Bruce follows him for a while, since his self-control has eloped with his discretion and left him to indulge this whim without shame. Clark stops at a crosswalk, turns to look up at him where he's balanced atop an ornamented buttress, and lifts his hand.

It's at this point Bruce decides that it's time to get back to work.

Centennial Park is a short distance away. He heads over to the dome of the scout ship and does a quick recon of the perimeter. Clear of unwanted guests at present, though the security presence on the ground is heightened for the time of the evening. He needs to settle down and watch the pattern of coming and goings until he establishes why the place is swarming. A visitor who is out of the ordinary seems likely. Some kind of specialist, or perhaps merely brass.

He selects a different vantage point this time, as though the previous spot holds bad luck. It proves to be a baseless superstition.

The Superman sails in on a foreign wind. He drifts above the ship for a minute, observing the men below, then turns with the slow grace of an astronaut in zero gravity and glides over to where Bruce is perched.

He alights next to him and crouches down almost companionably, mirroring his posture: fingertips on the lip of the building, watching the activity below. Bruce tries to tamp down his reflexive tension at so much uncontainable, devastating power sitting in his vicinity, but every muscle in his body has strung itself tight.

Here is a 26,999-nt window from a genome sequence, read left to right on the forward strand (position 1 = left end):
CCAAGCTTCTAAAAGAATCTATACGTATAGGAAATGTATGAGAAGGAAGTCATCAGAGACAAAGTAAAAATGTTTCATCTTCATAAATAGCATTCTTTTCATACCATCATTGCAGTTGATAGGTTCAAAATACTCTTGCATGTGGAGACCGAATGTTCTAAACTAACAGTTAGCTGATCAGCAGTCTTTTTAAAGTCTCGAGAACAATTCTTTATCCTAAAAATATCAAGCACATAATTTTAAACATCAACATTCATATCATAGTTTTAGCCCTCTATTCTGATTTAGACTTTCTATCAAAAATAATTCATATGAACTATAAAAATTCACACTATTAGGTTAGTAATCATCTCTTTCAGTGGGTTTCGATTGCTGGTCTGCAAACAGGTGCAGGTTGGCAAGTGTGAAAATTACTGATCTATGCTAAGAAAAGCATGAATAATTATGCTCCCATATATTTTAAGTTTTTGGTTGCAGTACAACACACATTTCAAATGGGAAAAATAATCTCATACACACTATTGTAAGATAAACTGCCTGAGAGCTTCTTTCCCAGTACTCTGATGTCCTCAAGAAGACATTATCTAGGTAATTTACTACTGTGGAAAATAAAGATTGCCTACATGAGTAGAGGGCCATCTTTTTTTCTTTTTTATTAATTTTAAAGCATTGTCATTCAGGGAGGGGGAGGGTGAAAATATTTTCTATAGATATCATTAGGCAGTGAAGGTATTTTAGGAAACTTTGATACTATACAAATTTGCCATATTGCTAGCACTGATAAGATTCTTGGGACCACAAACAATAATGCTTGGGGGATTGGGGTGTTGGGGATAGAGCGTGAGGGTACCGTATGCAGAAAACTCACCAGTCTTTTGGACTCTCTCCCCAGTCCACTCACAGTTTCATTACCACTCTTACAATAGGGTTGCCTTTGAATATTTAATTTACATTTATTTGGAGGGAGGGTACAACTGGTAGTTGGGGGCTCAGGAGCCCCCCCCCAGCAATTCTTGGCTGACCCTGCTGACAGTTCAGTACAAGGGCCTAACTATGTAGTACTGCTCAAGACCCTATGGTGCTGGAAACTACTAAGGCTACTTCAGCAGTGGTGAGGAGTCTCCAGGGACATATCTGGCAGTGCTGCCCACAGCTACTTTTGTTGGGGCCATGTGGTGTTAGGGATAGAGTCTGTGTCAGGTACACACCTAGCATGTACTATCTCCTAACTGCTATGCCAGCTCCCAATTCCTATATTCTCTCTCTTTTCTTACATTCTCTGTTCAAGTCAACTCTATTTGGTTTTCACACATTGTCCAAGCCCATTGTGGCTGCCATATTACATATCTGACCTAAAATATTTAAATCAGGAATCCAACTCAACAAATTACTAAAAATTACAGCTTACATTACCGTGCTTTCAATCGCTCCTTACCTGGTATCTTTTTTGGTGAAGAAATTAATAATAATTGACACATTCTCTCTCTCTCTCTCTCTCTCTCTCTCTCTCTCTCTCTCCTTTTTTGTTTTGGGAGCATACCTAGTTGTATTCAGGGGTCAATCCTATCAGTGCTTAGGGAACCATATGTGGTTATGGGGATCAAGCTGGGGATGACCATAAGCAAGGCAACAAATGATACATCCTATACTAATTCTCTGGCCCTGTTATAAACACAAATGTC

"Hi," the Superman says.

Bruce runs his tongue over the toothmark scars inside his lower lip. How should he respond to a greeting from a living cosmology in everyday form? Unnecessary antagonism seems reasonable. The problem with buttons marked 'do not push.'

"You're disturbing my air," he says.

"I'm going to ask you about this again," the Superman says. His body language may be doing a respectable impression of amiability, but his tone is not. He sounds almost disappointed, as though he had an expectation of the Bat that Bruce is currently failing to uphold. "What is it you want from the ship?"


"Why are you watching the security detail, then?"

"I don't answer to you."

"Of course not," the Superman says easily. "Nobody does. I'm a stateless individual in perpetual danger of being accused of interventionism. No-one has to answer to me except out of politeness."

Bruce turns to stare at him. The Superman is looking out over the park, his profile backlit by the floodlights. He isn't certain whether this is disenchantment with figures of authority or a subservience to them, and doesn't know which is more dangerous to believe.